Review Capital in the Twenty-First Century
by THOMAS PIKETTY
What drives Accumulation and Distribution capital is the focus of discussion of the book, “Capital in the Twenty-First Century.” The book goes at length about the issues of inequality, the concentration of wealth, and the prospect of economic growth. These concerns are at the center of Political economy—concerns that have never been answered to a great extent, and therefore have never been resolved.
Through the book, data that attempt at explaining the aforementioned issues are examined and exhausted. For this cause, a total of 20 countries have been the subject of the study. The author, Thomas Piketty, traces economic development as far back as the 18th century, in his attempt at finding economic patterns and social behaviors that might have factored into how Political economy is the way that it is.
The book discusses the following topics effectively:
- Modern economic growth and the diffusion of knowledge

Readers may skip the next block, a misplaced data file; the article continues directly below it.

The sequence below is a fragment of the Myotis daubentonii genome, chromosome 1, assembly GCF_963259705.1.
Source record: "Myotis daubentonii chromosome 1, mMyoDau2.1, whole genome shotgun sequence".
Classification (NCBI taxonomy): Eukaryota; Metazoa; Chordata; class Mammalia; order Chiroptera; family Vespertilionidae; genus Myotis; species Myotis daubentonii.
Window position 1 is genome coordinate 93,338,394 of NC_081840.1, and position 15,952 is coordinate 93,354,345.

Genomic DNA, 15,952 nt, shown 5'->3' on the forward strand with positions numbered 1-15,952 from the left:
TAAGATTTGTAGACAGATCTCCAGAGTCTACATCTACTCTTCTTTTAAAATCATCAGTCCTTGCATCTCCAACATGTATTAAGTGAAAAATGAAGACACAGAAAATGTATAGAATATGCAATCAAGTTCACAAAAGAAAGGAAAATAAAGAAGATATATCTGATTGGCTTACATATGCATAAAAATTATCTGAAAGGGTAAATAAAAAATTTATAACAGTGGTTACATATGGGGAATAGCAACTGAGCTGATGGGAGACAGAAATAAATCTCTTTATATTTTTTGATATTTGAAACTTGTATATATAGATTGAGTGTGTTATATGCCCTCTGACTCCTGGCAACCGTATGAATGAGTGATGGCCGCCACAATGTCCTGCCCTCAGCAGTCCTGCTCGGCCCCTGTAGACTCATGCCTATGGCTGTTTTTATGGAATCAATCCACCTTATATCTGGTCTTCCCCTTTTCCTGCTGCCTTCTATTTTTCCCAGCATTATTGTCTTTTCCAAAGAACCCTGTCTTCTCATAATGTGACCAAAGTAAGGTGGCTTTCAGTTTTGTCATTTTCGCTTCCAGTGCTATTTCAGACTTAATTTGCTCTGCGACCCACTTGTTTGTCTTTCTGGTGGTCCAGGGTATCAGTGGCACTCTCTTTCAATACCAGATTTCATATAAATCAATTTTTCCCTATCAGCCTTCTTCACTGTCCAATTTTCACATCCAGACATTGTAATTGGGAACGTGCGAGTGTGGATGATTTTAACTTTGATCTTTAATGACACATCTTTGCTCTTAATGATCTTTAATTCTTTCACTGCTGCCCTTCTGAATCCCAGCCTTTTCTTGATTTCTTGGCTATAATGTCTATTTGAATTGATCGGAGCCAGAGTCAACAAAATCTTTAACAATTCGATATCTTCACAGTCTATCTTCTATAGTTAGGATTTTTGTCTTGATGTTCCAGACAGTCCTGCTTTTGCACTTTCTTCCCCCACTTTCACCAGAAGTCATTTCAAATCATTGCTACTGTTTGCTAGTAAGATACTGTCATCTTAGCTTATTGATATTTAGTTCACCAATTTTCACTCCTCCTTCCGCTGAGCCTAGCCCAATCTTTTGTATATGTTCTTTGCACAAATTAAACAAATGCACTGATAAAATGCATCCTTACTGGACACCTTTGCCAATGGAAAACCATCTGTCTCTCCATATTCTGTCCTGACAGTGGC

- Structures of capital and inequality
- The tendency of returns on capital to go above the rate of economic growth
Readers have branded the book as ambitious and rigorous. They see it as an outstanding work of economic history as it ultimately educates us with lessons that will imbue in us greater regard for how we view money and economy. A number of readers even went as far as to declare that “Capital” is the most important book in economics. According to them, Piketty’s treatment of inequality is significant to today’s global financial situation.
About the Author
A French economist, Thomas Piketty, is an expert on wealth and income inequality. He works as a professor at the École des hautes études en sciences sociales (EHESS) and the Paris School of Economics. He is also a Centennial Professor at the London School of Economics at the new International Inequalities Institute.
Table of Contents
- Part One: Income and Capital
- 1 – Income and Output
- 2 – Growth: Illusions and Realities
- Part Two: The Dynamics of the Capital/Income Ratio
- 3 – The Metamorphoses of Capital
- 4 – From Old Europe to the New World
- 5 – The Capital/Income Ratio over the Long Run
- 6 – The Capital-Labor Split in the Twenty-First Century
- Part Three: The Structure of Inequality
- 7 – Inequality and Concentration: Preliminary Bearings
- 8 – Two Worlds
- 9 – Inequality of Labor Income
- 10 – Inequality of Capital Ownership
- 11 – Merit and Inheritance in the Long Run
- 12 – Global Inequality of Wealth in the Twenty-First Century
- Part Four: Regulating Capital in the Twenty-First Century
- 13 – A Social State for the Twenty-First Century
- 14 – Rethinking the Progressive Income Tax
- 15 – The Question of the Public Debt
- Contents in Detail
- List of Tables and Illustrations